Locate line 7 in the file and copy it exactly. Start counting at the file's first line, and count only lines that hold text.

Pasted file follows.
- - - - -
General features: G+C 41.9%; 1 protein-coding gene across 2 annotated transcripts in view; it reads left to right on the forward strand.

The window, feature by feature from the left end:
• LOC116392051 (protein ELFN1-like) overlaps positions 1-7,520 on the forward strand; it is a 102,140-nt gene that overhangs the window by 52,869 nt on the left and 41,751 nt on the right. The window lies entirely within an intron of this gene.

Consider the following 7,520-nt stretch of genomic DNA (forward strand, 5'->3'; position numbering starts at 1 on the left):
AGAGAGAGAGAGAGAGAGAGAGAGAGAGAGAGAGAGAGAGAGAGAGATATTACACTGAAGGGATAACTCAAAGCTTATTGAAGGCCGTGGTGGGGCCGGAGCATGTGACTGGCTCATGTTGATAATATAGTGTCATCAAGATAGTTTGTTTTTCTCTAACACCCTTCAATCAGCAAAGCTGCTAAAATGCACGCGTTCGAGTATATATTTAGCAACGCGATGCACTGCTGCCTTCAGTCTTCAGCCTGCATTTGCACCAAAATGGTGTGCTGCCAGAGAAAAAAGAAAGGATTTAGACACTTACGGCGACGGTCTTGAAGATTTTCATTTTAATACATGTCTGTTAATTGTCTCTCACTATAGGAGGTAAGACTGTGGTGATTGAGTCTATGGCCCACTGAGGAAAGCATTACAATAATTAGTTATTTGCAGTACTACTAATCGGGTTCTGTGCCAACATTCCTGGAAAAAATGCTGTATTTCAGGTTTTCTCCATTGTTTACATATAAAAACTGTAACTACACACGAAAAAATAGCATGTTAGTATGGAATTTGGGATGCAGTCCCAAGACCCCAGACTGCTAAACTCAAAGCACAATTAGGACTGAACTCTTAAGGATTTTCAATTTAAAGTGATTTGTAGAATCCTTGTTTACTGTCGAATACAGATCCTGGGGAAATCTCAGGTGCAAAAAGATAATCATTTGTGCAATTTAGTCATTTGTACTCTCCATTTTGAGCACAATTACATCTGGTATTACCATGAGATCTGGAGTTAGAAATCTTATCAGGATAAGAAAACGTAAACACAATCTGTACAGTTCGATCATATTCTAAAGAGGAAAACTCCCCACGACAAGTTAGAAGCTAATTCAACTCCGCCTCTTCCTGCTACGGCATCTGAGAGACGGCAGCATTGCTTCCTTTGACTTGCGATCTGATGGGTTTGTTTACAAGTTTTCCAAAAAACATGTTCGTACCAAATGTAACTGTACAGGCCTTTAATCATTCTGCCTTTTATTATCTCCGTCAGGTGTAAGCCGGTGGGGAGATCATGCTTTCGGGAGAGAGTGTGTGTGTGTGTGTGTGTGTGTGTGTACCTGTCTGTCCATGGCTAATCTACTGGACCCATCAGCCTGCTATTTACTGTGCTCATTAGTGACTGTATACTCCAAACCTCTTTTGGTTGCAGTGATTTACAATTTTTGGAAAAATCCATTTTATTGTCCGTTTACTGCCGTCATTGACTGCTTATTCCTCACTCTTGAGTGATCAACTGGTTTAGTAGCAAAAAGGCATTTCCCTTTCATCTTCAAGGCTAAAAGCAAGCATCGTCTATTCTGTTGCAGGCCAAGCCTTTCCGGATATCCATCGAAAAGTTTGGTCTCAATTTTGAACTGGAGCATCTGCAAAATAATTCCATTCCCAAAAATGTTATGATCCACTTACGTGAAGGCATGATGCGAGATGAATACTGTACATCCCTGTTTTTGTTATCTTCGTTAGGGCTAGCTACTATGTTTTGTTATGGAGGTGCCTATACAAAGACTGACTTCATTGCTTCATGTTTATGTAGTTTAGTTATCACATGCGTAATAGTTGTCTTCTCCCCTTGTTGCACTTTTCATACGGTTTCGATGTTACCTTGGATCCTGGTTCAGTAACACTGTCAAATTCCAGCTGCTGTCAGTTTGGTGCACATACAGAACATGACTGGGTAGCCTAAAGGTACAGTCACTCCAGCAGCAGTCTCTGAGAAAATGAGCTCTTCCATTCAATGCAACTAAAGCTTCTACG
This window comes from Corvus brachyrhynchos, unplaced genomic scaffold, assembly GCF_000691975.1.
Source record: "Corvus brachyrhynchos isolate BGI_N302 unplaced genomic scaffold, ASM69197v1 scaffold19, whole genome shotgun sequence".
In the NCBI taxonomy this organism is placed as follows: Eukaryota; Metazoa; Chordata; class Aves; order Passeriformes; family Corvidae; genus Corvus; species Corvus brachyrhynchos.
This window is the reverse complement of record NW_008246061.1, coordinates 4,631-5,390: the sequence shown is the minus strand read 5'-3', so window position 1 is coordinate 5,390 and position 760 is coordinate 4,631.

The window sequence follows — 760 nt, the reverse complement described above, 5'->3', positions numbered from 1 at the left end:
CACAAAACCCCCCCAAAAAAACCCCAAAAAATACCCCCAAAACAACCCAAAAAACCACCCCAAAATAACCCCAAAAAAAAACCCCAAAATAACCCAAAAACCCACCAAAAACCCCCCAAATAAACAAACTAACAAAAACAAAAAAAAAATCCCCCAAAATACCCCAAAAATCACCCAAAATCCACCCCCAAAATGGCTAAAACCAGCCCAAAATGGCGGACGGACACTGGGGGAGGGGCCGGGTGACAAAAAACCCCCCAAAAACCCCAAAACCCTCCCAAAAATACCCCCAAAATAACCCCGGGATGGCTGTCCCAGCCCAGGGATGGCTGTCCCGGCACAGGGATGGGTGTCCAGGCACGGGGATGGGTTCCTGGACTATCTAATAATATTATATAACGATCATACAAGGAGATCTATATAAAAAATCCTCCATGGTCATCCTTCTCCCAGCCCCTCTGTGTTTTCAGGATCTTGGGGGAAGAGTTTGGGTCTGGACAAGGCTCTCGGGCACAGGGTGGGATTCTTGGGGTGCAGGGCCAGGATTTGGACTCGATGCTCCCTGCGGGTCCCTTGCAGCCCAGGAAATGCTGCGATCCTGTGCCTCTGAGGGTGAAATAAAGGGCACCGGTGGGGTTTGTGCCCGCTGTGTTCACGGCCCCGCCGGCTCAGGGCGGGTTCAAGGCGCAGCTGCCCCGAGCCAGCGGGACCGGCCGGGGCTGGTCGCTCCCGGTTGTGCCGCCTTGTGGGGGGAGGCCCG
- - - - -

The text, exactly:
Source record: "Corvus brachyrhynchos isolate BGI_N302 unplaced genomic scaffold, ASM69197v1 scaffold19, whole genome shotgun sequence".